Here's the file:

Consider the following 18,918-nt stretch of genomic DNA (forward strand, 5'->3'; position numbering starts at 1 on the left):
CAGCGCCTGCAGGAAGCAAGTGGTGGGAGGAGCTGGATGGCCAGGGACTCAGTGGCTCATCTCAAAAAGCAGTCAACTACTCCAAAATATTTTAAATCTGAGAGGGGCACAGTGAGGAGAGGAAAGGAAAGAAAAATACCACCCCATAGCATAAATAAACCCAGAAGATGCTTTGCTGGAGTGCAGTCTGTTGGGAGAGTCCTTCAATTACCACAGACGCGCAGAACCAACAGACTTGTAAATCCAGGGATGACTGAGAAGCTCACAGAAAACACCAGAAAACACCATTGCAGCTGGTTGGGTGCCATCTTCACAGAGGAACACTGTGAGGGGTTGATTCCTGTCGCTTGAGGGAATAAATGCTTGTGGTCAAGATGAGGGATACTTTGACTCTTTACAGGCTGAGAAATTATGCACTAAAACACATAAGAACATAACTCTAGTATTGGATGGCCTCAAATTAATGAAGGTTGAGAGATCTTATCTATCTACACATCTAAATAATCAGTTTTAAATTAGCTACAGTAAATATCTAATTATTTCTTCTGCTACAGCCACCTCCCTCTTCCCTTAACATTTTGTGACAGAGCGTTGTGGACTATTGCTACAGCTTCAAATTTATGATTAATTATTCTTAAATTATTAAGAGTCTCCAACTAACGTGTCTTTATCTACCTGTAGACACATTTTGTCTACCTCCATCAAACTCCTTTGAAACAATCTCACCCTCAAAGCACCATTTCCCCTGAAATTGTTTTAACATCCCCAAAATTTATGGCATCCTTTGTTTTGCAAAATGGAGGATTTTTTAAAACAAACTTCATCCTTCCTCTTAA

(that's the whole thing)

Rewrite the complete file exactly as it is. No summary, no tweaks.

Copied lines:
Consider the following 18,918-nt stretch of genomic DNA (forward strand, 5'->3'; position numbering starts at 1 on the left):
CAGCGCCTGCAGGAAGCAAGTGGTGGGAGGAGCTGGATGGCCAGGGACTCAGTGGCTCATCTCAAAAAGCAGTCAACTACTCCAAAATATTTTAAATCTGAGAGGGGCACAGTGAGGAGAGGAAAGGAAAGAAAAATACCACCCCATAGCATAAATAAACCCAGAAGATGCTTTGCTGGAGTGCAGTCTGTTGGGAGAGTCCTTCAATTACCACAGACGCGCAGAACCAACAGACTTGTAAATCCAGGGATGACTGAGAAGCTCACAGAAAACACCAGAAAACACCATTGCAGCTGGTTGGGTGCCATCTTCACAGAGGAACACTGTGAGGGGTTGATTCCTGTCGCTTGAGGGAATAAATGCTTGTGGTCAAGATGAGGGATACTTTGACTCTTTACAGGCTGAGAAATTATGCACTAAAACACATAAGAACATAACTCTAGTATTGGATGGCCTCAAATTAATGAAGGTTGAGAGATCTTATCTATCTACACATCTAAATAATCAGTTTTAAATTAGCTACAGTAAATATCTAATTATTTCTTCTGCTACAGCCACCTCCCTCTTCCCTTAACATTTTGTGACAGAGCGTTGTGGACTATTGCTACAGCTTCAAATTTATGATTAATTATTCTTAAATTATTAAGAGTCTCCAACTAACGTGTCTTTATCTACCTGTAGACACATTTTGTCTACCTCCATCAAACTCCTTTGAAACAATCTCACCCTCAAAGCACCATTTCCCCTGAAATTGTTTTAACATCCCCAAAATTTATGGCATCCTTTGTTTTGCAAAATGGAGGATTTTTTAAAACAAACTTCATCCTTCCTCTTAA